Troubleshooting a no-start problem on your Ford 4.9L, 5.0L, or 5.8L pick up, van, or SUV can be easily done, with the right diagnostic information and troubleshooting strategy and in this article I'll provide you with some of both.
In this article, I'll shed some light on the most common problem areas and more importantly, where to find the info you need to get to the bottom of the problem.
Contents of this tutorial:
You can find this tutorial in Spanish here: Cómo Probar Un Arranca Pero No Prende (Ford 4.9L, 5.0L, 5.8L) (at: autotecnico-online.com).
Difference Between A No Start And A No Crank
Since a lot of folks confuse a no-crank condition with a no-start condition, I'll clear it up right now:
In a no-start condition (also known as a cranks but does not start) your vehicle's starter motor is cranking the engine but the engine is not starting. This is usually due to a lack of spark, or fuel, or engine compression and in this article I'm gonna' explain in some detail how to diagnose this type of condition/problem.
In a no-crank condition, the engine is not cranking when you turn the key to crank the engine. In other words, you turn the key and nothing happens since the engine won't turn over. This usually due to a bad starter motor or a bad starter motor solenoid.
Remember this article only deals with a no-start condition.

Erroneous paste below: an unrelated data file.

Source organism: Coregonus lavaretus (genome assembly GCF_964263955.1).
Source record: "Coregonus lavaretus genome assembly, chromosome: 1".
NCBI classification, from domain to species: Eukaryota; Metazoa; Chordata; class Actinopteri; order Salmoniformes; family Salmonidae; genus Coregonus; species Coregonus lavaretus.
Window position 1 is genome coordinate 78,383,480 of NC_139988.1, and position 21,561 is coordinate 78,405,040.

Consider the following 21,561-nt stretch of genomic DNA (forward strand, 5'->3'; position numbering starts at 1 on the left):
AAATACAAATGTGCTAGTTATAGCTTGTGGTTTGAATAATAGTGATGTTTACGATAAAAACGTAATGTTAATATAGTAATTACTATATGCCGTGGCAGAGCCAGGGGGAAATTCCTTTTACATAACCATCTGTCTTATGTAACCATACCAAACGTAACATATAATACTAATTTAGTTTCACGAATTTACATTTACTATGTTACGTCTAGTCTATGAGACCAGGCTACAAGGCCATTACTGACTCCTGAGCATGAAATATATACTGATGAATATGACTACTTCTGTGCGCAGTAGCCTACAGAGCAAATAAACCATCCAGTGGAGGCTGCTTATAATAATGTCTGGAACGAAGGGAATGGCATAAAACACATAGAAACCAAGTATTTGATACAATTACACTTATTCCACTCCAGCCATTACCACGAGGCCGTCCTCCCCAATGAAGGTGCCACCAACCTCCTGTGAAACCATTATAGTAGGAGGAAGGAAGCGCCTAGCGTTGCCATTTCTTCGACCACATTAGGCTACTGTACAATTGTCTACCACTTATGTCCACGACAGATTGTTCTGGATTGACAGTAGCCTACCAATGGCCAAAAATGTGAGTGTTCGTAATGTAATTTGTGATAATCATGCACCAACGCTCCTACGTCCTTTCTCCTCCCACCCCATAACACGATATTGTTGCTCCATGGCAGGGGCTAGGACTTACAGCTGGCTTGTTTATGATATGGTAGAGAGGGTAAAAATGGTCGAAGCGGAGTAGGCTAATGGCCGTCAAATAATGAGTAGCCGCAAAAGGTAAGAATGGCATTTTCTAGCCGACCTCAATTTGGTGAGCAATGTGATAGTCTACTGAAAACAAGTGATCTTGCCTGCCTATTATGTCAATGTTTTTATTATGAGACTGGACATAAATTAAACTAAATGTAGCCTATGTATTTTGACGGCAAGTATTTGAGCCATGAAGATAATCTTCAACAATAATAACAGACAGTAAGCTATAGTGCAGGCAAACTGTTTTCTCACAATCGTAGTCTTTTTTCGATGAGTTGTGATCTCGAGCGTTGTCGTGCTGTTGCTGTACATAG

No Start Condition Basics
What's gonna' help you to 'hit the nail in the head' (when diagnosing a no-start problem) is that the issue will be in one of three distinct areas. It's either gonna' be in the ignition system, or the fuel system, or in the engine (mechanical).
Remember, the engine needs air, fuel and spark to start and when it's not starting, it's because one of these three components is missing from the mix.
Let's take a brief look at each area (system):
- The ignition system is the one responsible for creating and delivering spark. Without spark, the engine will crank but not start.
- The ignition system on your 4.9L, 5.0L, or 5.9L uses a distributor type system and will include the following components:
- Ignition control module (ICM). Depending on the year of your specific Ford, it'll have a inner-fender mounted ignition control module or a distributor mounted ignition control module.
- Ignition coil
- PIP (Profile Ignition Pickup) sensor. This is Ford's name for the crank sensor and is mounted inside the distributor. The most common name for this component is the pick up coil.
- Distributor cap and rotor.
- Spark plug wires.
- The thing to keep in mind about the ignition system is that all engine cylinders must get spark and the one thing that will stop the ignition system from creating spark on a wholesale scale is a bad crank sensor.
- The fuel system is the one responsible with supplying the engine with fuel.
- The fuel system components that play a major part in starting your Ford vehicle are:
- Fuel pump.
- Fuel pump inertia switch.
- Fuel pump relay.
- Fuel injectors.
- All of these components can be tested to make sure they're bad before replacing them.
Engine Mechanical System
- The engine pistons and valves (and all the other related components like: timing chains, etc.) are the ones responsible for the induction of the fresh air the engine needs for the combustion process.
- Although rare, internal engine mechanical problems can and do cause no-start conditions.
- Possible internal engine problems are:
- Blown head gasket.
- Blown engine.
OK, now that you now what are some of the components involved in getting your Ford pick up (van, SUV) to start or not start, let's take a closer look at some testing info in the next subheading.